Stevenson University School of Design hosts Times of Perception, a multimedia exhibition that reflects on the experience of Japanese Internment, the Muslim Ban and the treatment of Muslims after the War on Terror. Curator Liz Faust discusses talks about the exhibition.
The aphorism “Learn from the past or one is bound to repeat it” rings true to me while looking at the art on the walls at Stevenson for the Times of Perception exhibition. Artists and the works in the show illustrate their belief that even if the time itself has moved forward, our collective perceptions and treatment of those whom we view as different as us, as other, has not changed in essence.
A multi-media exhibition that is two years in the making, Times of Perception features eight artists who contemplate one of two historical events. Japanese and Japanese-American artists Nancy Chikaraishi, Kei Ito, and Wendy Marayuma reflect upon on the American government’s internment of Japanese and Japanese-Americans during World War II. Muslim artists Saks Afridi, Sobia Ahmad, Qinza Najm, Mary Tuma, and Azzah Sultan working through and commentating the Travel Ban, or more commonly known as the Muslim Ban, and the discrimination that many Muslims face in America post-9/11 and the War on Terror.
These two identities are not often linked for they have a smaller amount of contact with each than other groups. However, in the context of American-history the similarities are striking.
Since the beginning conception of Times of Perception, the topic has only become more relevant with time and often extends to even more groups and identities. All eight artists remind us that the term “Americans” oftentimes does not include all Americans.
It was important to me that this exhibition would be an art exhibition. What the artists are calling for is a call of empathy, compassion, and understanding of our fellow humans. Art can help us achieve this. Another important focus for me, was the connection between the past and present circumstances.
Kei Ito is a Japanese artist and a third generational victim of the atomic bombing of Hiroshima. His piece, Only What We Can Carry, is a series of prints of Japanese Internment Camp (Civilian Exclusion Orders) posters exposed with various everyday objects, which represent what he would bring with him if he had one day to gather his belongings.
Chikaraishi and Marayuma’s parents were placed in internment camps. Chikaraishi’s piece contemplates and depicts daily scenes and sights from the internment camps. Marayuma’s The Tag Project consists of 120,000 replicas of the paper identification tags that internees were forced to wear when they were being relocated. Another piece, You’re a Sap, Mr. Jap, is covered in tarpaper, used in the construction of the camp barracks. A video monitor plays three WWII-era cartoons that depict stereotypes of Japanese people – similar to the ones that Marayuma remembers watching.
Mary Tuma’s work hangs a ghostly reminder of the missing bodies that would normally burkas, which we see in her piece. Homes for the disembodied speaks of the violence lobbied against Muslim and Muslim-American women and the many slenced voices.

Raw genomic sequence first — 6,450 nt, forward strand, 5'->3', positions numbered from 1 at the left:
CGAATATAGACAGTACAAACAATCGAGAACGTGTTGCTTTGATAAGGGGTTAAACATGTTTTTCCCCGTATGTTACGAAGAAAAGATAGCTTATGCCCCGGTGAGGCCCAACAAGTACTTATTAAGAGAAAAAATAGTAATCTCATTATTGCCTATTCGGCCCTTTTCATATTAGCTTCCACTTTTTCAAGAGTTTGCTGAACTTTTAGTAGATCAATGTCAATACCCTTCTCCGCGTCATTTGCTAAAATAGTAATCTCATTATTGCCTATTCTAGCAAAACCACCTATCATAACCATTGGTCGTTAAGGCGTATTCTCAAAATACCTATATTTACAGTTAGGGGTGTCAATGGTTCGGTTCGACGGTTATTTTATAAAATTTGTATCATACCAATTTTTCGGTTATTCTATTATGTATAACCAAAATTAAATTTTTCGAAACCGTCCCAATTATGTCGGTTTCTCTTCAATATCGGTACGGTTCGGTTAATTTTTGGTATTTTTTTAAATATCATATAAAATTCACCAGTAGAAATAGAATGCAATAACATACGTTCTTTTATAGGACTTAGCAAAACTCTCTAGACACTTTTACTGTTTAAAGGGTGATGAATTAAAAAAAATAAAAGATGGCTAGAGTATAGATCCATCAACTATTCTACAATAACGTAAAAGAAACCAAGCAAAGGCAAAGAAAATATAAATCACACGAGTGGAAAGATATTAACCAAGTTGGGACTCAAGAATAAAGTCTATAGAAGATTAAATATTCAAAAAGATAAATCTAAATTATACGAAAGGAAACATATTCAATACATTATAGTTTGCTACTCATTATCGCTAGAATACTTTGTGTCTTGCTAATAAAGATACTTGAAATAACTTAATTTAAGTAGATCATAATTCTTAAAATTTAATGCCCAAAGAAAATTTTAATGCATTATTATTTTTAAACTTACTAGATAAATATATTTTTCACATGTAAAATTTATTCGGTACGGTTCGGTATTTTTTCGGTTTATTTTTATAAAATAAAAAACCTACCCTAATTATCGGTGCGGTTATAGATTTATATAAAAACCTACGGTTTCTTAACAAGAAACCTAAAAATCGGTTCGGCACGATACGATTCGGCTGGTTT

Azzah Sultan’s two fiber-based artworks, Anak Mami and Home Sweet Home reflect upon the ideas of discrimination and identity. She explores her cultural identity in Anak Mami with photos of herself. The word Mamak is a term referring to the Indian Muslims who migrated from mostly South India to Malaysia, the first port of entry being Penang mostly around the twelfth to the eighteenth century. In Home Sweet Home, donated Hijabs of American-Muslim women that have been sewn together to form an American flag.
Qinza Najm is a Pakistani-Amerian artist and psychologist. Her interdisciplinary works explore the gendered violence as well as the social trauma of Muslim-American women. Najim created #BanNoMore in direct reaction to the Muslim Travel Ban. In other work of Najim’s in the show, she has painted over these two central rugs in order to obscure our view to convey a mindset that prevents us from seeing the beauty of the weaving beneath.
In We the People, Saks Afridi’s piece shows the phrase in calligraphy. In the negative space around the phrase, he places the calligraphy of the constitution translated into Urdu. “It serves as a reminder that it is immigrants who make up the ‘We’ in America. Most immigrants live in the negative spaces of society and yet it is they who make the fabric of this great nation,” he says. In Somewhere in America, an enlarged image of a book, he also wrote Arabic script and an English-to-Arabic transliteration of excerpts from Somewhere in America by Jay Z and refers to hip-hop as a “new gospel,” while mentioning the “new ideology” of white appropriation of hip hop.
Sobia Ahmad fled with her family from Pakistan to the United States when she was fourteen. Her piece Small Identities features ID photos transferred onto Islamic-shaped ‘Arabesque’ tiles, a popular interior decoration motif in American homes. Shortly after the Travel Ban, Ahmad began collecting passport-sized ID photos of her family, relatives, friends, and colleagues that are Muslim immigrants in the U.S. Soon, Ahmad learned that people were afraid to submit their photos, citing intense fear of violence and hatred. For every person who told her they were too afraid to submit their ID photo, she added a blank tile to the installation to represent them.
Times of Perception runs at Stevenson University’s Manning Academic Center on the Owings Mills Campus (11200 Gundry Lane) through October 26 and in Stevenson’s School of Design Gallery (11100 Ted Herget Way) through January 4.
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